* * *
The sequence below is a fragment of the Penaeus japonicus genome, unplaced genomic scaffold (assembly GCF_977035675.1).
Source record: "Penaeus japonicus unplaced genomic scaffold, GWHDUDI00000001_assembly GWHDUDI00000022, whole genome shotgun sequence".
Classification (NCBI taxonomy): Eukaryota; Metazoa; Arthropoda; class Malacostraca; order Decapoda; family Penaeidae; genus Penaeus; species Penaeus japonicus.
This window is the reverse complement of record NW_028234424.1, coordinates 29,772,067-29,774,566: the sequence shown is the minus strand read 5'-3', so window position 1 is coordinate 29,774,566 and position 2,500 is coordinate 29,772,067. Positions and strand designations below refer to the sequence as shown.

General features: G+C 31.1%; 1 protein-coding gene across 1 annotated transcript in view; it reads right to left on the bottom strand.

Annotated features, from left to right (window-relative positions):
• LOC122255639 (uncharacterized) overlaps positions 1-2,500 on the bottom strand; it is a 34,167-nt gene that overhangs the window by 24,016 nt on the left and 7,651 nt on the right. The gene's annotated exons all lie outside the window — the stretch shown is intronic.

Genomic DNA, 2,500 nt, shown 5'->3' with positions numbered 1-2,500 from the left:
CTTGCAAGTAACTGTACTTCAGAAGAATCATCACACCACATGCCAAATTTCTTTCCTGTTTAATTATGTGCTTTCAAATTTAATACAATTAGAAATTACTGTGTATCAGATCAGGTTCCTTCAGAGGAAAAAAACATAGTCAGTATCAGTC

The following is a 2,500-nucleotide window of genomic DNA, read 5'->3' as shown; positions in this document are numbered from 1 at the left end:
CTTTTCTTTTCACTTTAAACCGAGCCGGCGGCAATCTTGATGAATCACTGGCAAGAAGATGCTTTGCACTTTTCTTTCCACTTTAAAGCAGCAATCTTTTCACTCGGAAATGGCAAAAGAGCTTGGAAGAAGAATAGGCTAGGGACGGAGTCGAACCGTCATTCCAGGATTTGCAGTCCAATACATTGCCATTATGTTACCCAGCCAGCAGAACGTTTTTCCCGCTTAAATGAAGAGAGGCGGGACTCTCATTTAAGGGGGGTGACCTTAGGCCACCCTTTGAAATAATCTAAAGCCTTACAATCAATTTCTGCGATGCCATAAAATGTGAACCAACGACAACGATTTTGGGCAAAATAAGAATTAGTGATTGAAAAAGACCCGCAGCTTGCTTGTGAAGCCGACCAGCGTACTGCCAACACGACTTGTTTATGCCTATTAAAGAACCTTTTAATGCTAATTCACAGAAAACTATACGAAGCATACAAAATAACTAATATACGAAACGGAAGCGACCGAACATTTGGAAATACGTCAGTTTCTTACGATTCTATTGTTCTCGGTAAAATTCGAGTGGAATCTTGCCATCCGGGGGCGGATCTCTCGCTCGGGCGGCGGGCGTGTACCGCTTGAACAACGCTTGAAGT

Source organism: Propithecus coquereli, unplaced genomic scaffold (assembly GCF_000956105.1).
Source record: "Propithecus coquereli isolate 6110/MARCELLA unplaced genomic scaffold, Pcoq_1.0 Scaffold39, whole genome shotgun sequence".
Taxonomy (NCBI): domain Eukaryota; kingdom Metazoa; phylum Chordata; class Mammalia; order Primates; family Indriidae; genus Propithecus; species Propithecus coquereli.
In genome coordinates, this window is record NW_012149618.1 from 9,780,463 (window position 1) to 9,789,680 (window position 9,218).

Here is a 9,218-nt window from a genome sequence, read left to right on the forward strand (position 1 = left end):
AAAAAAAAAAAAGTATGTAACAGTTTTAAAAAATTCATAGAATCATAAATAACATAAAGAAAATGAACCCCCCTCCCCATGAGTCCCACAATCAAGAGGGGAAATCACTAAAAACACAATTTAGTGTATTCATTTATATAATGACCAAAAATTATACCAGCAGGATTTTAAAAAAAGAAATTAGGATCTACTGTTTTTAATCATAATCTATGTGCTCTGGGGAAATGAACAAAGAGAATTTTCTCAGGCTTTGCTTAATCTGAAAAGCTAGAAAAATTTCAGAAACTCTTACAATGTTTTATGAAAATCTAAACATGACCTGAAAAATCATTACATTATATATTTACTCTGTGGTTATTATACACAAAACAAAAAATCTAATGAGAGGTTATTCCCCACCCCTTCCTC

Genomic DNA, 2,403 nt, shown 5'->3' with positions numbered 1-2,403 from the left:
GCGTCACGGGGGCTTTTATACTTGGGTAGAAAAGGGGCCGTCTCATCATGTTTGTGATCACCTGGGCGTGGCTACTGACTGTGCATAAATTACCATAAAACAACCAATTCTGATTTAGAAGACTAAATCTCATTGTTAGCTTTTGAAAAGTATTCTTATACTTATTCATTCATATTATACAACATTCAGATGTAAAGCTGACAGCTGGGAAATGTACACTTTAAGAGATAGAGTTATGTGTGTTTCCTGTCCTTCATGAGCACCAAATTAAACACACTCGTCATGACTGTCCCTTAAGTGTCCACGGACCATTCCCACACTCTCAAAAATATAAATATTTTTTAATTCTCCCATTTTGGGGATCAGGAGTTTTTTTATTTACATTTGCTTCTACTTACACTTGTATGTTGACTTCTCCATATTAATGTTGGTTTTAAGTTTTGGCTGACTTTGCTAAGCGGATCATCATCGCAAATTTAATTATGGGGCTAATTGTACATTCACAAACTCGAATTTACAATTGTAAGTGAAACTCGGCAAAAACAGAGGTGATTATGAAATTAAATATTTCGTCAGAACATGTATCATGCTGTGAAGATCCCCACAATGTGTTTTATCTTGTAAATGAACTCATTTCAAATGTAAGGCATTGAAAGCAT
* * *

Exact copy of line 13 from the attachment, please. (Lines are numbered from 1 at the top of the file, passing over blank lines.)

Source record: "Propithecus coquereli isolate 6110/MARCELLA unplaced genomic scaffold, Pcoq_1.0 Scaffold39, whole genome shotgun sequence".